I can fully understand your wish to be transported there, and when you do go there, do remember to take a torch with you. 🙂


  3. I loved your Shekhawati series! Seeing all these wonderful pictures really makes me want to revisit the area soon. 🙂 And I absolutely loved the sone chandi ki dikaan – gorgeous pictures!

    Liked by 2 people

    1. Thank you so much, Modern Gypsy. I did wonder if you got to read them or at least see the pictures. Was planning on mailing you with the links to all the posts and asking for your feedback. 🙂

      The Sone Chandi ki Dukaan is stunning – the way the pictures come into focus in a dim room has to be experienced. hope you get to visit Mahensar.

      Liked by 1 person

      1. Oh yes yes…I’ve been reading and following! I’ve just been very very busy, and even to like a post you have to be signed into WP, which I wasn’t when I was reading them. Sowwie!

        I do hope to be able to visit Mahensar. Fingers crossed! 🙂


  4. Really stunning pictures .. the painting of Shravan Kumar carrying his parents is so poignant. The first picture with the shuttered windows is so typical of old Calcutta houses. I lived in one with shuttered windows.

    Liked by 1 person

    1. Thanks, Neena.

      I found the picture of Shravan Kumar very interesting as the representations I have seen have always shown him as a young Brahmin boy either with a tuft or with a full head of hair, but always clean shaven. To see him dressed like a Rajput was a complete surprise so much so that if he hadn’t been shown carrying his parents in the basket, I would have wondered who he was !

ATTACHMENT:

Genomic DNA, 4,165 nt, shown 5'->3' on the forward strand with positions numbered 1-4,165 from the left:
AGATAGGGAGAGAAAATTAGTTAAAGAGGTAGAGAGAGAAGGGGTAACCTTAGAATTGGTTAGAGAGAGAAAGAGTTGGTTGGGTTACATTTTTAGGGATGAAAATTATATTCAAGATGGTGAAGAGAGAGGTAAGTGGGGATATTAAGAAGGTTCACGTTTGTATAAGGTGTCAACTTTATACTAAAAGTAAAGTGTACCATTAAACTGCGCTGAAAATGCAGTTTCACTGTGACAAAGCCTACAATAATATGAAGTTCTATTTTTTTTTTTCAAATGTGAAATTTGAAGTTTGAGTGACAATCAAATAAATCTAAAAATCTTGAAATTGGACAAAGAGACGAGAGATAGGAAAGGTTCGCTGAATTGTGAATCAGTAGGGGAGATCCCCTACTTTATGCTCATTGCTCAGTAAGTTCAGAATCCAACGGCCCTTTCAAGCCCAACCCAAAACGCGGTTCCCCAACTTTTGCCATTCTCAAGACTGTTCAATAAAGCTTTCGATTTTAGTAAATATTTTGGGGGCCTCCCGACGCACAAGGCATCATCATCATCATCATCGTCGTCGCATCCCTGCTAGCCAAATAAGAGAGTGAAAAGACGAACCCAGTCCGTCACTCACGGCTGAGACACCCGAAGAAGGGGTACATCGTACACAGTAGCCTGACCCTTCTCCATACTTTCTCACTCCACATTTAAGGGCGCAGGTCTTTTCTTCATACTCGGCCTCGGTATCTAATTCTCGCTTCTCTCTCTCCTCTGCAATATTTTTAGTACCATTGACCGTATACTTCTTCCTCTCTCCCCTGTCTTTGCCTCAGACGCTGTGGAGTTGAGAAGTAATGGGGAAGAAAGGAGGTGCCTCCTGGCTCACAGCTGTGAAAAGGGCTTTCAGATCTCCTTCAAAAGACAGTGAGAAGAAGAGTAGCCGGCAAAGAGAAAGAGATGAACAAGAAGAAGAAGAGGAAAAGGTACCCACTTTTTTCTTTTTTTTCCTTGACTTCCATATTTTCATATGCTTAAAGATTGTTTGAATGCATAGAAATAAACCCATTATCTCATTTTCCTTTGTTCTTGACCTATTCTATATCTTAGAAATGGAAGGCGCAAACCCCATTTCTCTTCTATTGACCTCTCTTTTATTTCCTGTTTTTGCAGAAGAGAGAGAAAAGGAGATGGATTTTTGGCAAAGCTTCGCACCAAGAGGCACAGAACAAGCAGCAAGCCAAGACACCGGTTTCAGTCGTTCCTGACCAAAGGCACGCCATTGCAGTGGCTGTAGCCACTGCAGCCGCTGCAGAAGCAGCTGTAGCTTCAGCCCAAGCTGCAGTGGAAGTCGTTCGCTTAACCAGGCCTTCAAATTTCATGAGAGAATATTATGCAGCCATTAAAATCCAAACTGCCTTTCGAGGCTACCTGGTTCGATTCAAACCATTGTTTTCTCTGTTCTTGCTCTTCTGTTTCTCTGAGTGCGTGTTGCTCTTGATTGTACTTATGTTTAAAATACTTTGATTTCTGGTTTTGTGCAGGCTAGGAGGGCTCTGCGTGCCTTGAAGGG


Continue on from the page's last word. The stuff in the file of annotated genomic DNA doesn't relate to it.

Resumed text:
It is wonderful how art can challenge one’s perceptions and beliefs about people and characters.


    1. Thank you, Shubham. I have still to visit Churu, Bagar, Jhunjhunu, Sethion ka Ramgarh and Sikar if not more. And I would want to visit Mahensar again. Don’t know when this visit will happen, but will definitely let you know when it does. 🙂

      Liked by 1 person

  5. Hello…. Visited this beautiful place today and was stunned to see the interior, wall and roof. However the guide did not.sat about 24 avatars but 8 only. And showed 8…
    Other very interesting thing he told about Sone kee lanka painting in the corner of roof. At one angle it appears to just gold painted lanka, however looking at from another angle, as the sun light reflects in the morning, this turns into 3d golden lanka… Worth seeing…….

    Liked by 1 person

    1. Hello Ashwini, welcome to “My Favourite Things” and thank you so much for stopping by and commenting here.

      The guide may either not be aware or would not have bothered to tell about the other avatars of Vishnu, but they are very much there and each of them is labelled clearly.

      Thanks for telling me about the different viewing perspectives for the sone ki Lanka. I wasn’t aware about it.